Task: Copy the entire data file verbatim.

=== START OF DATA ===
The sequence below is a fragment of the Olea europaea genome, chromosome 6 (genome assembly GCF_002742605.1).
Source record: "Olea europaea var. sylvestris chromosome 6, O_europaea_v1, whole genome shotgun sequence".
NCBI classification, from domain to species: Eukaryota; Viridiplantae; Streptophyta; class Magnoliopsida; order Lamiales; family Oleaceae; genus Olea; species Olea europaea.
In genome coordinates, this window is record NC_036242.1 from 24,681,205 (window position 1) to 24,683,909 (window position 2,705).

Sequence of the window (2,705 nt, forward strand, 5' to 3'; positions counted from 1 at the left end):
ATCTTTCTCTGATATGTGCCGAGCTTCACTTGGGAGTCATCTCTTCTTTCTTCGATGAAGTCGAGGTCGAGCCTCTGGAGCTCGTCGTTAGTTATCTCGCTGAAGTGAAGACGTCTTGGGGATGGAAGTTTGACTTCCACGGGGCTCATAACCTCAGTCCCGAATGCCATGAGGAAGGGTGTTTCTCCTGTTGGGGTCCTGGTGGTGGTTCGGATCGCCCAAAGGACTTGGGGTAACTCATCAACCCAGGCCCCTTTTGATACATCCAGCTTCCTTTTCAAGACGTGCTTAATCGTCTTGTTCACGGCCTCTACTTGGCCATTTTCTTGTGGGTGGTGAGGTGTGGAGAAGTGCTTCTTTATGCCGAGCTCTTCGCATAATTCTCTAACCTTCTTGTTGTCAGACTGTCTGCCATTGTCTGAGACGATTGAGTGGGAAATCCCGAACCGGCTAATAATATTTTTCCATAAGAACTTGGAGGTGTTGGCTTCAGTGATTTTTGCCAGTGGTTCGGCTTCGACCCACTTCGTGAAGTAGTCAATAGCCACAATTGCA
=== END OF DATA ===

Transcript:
The sequence below is a fragment of the Olea europaea genome, chromosome 6 (genome assembly GCF_002742605.1).
Source record: "Olea europaea var. sylvestris chromosome 6, O_europaea_v1, whole genome shotgun sequence".
NCBI classification, from domain to species: Eukaryota; Viridiplantae; Streptophyta; class Magnoliopsida; order Lamiales; family Oleaceae; genus Olea; species Olea europaea.
In genome coordinates, this window is record NC_036242.1 from 24,681,205 (window position 1) to 24,683,909 (window position 2,705).

Sequence of the window (2,705 nt, forward strand, 5' to 3'; positions counted from 1 at the left end):
ATCTTTCTCTGATATGTGCCGAGCTTCACTTGGGAGTCATCTCTTCTTTCTTCGATGAAGTCGAGGTCGAGCCTCTGGAGCTCGTCGTTAGTTATCTCGCTGAAGTGAAGACGTCTTGGGGATGGAAGTTTGACTTCCACGGGGCTCATAACCTCAGTCCCGAATGCCATGAGGAAGGGTGTTTCTCCTGTTGGGGTCCTGGTGGTGGTTCGGATCGCCCAAAGGACTTGGGGTAACTCATCAACCCAGGCCCCTTTTGATACATCCAGCTTCCTTTTCAAGACGTGCTTAATCGTCTTGTTCACGGCCTCTACTTGGCCATTTTCTTGTGGGTGGTGAGGTGTGGAGAAGTGCTTCTTTATGCCGAGCTCTTCGCATAATTCTCTAACCTTCTTGTTGTCAGACTGTCTGCCATTGTCTGAGACGATTGAGTGGGAAATCCCGAACCGGCTAATAATATTTTTCCATAAGAACTTGGAGGTGTTGGCTTCAGTGATTTTTGCCAGTGGTTCGGCTTCGACCCACTTCGTGAAGTAGTCAATAGCCACAATTGCA